The tray insets come out of course, but there is adequate room to roll dice inside the drawers and some of us even close the lid and roll on top of it, so much so that I am considering a felt top for the lids (the lid is inset so there is a slight edge to deter dice rolling off of it). I prefer to bank my rolls against the corners of the drawer itself though… everyone has their own practices.
Oak and plexi add a lot of weight. An oak version can be done though and a 1/8" plexi insert as well, if one doesn’t mind the weight and cost. I did design casters into one version and they can be added.
Imperious, email me at Wickedguild@hotmail.com and we can discuss it.
I am willing to build a limited edition run of these if I can get at least 4 buyers. I am working on itemizing costs and I can discuss figures with you via email.
My labor for the original is high because it was an original concept. Now that I have working plans for it and the assembly knowledge, I can build a line of them much, much faster.
I haven’t determined the overall cost of the table and board. I had decided to stay fuzzy on the overall costs as I was building it because I didn’t want to think about it and just wanted to make it the way I wanted to. I would consider building more with enough demand.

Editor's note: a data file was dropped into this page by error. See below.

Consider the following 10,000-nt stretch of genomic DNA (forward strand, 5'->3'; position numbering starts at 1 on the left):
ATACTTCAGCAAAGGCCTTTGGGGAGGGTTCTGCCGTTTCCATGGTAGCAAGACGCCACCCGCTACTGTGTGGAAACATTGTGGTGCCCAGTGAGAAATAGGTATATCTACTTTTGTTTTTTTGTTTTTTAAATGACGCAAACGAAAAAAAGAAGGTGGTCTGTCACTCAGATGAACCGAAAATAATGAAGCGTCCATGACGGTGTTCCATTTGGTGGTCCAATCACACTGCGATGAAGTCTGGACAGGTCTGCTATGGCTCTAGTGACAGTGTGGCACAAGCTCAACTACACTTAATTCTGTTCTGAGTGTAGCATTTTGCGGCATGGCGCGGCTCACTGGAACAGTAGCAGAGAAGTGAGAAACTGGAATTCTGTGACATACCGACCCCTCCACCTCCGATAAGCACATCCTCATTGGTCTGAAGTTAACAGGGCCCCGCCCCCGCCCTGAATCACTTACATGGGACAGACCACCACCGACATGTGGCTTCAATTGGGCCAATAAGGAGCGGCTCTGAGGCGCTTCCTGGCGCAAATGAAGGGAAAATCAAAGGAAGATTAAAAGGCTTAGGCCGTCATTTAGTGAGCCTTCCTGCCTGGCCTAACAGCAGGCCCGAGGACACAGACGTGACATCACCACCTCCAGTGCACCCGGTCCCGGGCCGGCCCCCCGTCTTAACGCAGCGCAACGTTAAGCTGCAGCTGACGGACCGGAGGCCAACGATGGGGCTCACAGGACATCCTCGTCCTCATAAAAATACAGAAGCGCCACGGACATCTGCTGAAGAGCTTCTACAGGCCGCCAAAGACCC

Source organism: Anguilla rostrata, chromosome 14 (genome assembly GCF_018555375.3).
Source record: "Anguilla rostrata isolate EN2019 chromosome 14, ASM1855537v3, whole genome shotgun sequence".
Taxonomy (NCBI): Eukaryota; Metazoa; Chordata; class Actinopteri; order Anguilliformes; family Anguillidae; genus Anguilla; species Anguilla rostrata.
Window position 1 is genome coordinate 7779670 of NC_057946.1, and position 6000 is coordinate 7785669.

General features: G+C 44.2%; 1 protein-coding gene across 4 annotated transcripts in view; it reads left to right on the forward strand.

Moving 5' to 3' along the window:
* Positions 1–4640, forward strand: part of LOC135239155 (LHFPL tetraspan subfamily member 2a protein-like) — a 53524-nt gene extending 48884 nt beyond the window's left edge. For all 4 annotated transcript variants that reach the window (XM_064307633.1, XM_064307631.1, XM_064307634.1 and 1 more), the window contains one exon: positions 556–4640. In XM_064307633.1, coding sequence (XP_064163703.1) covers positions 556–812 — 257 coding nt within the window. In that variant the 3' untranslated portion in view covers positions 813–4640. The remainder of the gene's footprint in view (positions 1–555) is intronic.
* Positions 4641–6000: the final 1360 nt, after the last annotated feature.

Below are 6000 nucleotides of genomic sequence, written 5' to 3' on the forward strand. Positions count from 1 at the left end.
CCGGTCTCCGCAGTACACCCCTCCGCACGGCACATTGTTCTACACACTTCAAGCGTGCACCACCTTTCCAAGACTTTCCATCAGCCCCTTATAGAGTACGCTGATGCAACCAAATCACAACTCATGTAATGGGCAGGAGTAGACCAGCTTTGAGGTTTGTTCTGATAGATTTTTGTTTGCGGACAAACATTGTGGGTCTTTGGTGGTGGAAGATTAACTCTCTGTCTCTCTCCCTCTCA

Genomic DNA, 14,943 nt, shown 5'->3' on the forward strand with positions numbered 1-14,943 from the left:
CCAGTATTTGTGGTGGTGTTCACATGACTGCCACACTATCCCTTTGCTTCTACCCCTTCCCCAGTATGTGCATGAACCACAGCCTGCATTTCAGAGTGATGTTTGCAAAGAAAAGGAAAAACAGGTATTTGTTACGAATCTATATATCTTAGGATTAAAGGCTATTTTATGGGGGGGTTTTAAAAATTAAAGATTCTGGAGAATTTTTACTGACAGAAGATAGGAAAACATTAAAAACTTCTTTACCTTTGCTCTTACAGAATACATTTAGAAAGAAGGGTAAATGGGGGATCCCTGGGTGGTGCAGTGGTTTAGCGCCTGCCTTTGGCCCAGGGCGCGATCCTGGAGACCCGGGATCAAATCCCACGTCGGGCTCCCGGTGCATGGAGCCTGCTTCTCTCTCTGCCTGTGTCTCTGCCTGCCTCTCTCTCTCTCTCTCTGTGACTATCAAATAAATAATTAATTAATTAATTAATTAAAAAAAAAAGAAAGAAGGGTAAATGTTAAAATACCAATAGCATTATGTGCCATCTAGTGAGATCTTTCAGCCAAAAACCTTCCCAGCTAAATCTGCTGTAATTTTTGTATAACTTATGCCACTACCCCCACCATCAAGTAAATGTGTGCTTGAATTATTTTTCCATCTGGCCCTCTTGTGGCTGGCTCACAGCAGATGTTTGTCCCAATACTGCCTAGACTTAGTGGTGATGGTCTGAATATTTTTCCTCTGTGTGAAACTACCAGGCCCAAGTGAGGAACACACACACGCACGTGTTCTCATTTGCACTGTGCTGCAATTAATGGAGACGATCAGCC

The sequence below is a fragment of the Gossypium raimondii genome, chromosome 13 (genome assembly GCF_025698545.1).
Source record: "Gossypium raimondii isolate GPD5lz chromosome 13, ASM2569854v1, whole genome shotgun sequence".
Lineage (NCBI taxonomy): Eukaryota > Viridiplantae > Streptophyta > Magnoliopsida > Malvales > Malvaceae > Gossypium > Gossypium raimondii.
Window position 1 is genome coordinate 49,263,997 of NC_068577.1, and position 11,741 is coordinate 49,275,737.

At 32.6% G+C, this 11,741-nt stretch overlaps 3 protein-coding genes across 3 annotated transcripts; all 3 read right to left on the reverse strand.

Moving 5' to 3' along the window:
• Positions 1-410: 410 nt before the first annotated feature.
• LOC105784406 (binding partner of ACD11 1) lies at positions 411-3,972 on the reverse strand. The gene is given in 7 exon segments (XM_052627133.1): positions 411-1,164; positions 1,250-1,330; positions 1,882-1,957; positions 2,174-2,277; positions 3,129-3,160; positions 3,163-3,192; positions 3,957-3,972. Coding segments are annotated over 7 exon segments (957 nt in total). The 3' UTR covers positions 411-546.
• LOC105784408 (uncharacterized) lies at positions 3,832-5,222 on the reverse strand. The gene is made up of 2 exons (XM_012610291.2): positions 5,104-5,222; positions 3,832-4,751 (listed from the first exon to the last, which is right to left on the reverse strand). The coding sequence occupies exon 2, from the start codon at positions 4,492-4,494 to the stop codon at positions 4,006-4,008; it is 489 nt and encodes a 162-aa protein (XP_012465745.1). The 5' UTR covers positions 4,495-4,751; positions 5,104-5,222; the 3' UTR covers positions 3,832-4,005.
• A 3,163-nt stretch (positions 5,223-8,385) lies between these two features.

The table is at my shop at the moment, I’ll post the exact dimensions later. The board itself has been laminated twice for rigidity and is 36" x 66" overall. I modified a map that was shared on this forum. I looked for the link for further info and reference for this post but can no longer find it. It’s the revised edition enlarged with unit placement keys in the corresponding territories. I had saved it as a PDF (this was probably 8 months ago). I added the keys in the corners and the overlays of the world leaders (historical pictures found on the web). I also added texture to the water but the detail did not show up through the printing process. I had wanted the Samurai Swords map to be laminated on the reverse side of the Axis and Allies map so all one had to do was turn the maps over to play the different games. The printing mistake that was made however turned out to have the advantage of being able to add felt to the back side of one of the map sets. This allowed protection of the map (felt side out during storage) and more utility. With the felt, the table can be used for card games or other board games with different sized boards (if one wasn’t compelled to blow up and laminate each board and add to the collection )